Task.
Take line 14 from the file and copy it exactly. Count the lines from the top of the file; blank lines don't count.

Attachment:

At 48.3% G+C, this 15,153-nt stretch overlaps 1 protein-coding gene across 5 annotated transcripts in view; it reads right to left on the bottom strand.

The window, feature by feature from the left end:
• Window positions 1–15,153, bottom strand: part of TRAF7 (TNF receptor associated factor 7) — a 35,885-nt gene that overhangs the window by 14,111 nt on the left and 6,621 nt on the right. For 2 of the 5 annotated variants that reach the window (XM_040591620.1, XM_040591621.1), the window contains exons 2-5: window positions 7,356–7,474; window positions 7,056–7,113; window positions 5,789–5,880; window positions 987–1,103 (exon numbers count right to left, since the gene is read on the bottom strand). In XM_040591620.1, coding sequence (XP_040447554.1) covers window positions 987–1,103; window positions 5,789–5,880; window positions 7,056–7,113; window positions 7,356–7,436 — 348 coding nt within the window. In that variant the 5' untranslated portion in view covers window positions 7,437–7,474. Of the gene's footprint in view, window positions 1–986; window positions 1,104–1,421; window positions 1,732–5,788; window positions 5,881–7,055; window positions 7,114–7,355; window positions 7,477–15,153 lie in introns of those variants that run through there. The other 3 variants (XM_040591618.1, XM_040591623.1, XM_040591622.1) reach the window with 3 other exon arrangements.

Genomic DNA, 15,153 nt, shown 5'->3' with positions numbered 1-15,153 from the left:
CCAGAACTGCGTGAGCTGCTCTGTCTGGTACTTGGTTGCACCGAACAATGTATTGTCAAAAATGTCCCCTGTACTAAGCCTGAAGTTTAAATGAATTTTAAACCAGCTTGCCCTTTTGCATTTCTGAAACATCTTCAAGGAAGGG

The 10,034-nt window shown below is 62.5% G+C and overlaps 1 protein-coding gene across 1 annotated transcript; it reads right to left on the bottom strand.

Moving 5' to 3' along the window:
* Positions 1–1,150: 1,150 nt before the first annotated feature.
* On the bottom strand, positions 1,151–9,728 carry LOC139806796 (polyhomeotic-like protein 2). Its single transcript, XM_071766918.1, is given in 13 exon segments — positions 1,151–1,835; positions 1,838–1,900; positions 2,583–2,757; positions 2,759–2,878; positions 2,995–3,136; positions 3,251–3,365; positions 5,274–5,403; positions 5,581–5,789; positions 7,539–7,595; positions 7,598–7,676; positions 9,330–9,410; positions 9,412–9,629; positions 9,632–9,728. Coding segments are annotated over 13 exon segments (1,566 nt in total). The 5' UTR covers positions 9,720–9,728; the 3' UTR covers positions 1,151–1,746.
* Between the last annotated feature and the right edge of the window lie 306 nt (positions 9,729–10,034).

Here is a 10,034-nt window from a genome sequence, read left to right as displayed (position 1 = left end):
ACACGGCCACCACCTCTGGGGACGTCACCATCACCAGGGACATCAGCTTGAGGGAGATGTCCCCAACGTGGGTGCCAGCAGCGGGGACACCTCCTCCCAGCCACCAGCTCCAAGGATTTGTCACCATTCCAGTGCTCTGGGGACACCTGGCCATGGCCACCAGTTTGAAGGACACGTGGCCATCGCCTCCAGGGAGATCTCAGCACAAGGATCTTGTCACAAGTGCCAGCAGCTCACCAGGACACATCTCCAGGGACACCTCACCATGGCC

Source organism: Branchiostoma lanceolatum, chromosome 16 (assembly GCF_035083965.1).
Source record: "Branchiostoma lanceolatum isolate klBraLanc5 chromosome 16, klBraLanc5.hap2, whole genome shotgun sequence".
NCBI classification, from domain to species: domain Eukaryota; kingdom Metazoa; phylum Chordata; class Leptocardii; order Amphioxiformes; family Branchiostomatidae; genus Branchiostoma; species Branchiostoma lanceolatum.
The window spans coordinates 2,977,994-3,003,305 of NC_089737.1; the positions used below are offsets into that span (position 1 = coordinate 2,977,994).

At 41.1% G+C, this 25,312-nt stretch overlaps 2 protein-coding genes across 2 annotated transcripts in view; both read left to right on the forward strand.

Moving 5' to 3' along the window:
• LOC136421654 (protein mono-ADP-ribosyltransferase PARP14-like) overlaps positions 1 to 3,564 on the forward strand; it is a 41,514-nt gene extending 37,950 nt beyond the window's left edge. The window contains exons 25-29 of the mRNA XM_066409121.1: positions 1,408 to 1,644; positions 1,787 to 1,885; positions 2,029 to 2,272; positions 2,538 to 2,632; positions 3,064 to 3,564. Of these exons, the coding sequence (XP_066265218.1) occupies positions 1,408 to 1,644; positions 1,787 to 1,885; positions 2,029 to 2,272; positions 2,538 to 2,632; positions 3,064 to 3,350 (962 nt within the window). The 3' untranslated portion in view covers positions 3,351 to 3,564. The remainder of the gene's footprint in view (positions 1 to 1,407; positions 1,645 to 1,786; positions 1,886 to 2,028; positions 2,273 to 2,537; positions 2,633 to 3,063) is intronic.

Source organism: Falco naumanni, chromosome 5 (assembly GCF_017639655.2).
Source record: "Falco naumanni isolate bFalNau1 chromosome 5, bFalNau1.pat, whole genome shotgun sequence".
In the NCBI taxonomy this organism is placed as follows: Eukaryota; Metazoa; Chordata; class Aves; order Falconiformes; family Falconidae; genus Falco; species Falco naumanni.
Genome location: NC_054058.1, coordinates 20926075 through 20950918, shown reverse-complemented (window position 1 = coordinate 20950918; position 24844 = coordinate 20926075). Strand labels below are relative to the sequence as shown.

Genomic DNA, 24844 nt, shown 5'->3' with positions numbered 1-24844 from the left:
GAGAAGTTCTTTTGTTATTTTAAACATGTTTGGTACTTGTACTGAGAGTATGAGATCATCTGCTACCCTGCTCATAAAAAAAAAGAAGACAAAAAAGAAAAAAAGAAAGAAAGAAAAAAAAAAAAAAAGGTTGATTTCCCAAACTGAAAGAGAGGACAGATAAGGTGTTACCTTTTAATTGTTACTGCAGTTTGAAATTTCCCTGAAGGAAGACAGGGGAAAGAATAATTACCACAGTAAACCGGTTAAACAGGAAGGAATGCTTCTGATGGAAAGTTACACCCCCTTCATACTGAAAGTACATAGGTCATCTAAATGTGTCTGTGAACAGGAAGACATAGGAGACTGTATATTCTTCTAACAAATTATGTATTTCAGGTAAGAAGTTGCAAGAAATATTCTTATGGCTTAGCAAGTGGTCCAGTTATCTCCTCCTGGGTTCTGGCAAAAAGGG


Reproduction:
Source record: "Branchiostoma lanceolatum isolate klBraLanc5 chromosome 16, klBraLanc5.hap2, whole genome shotgun sequence".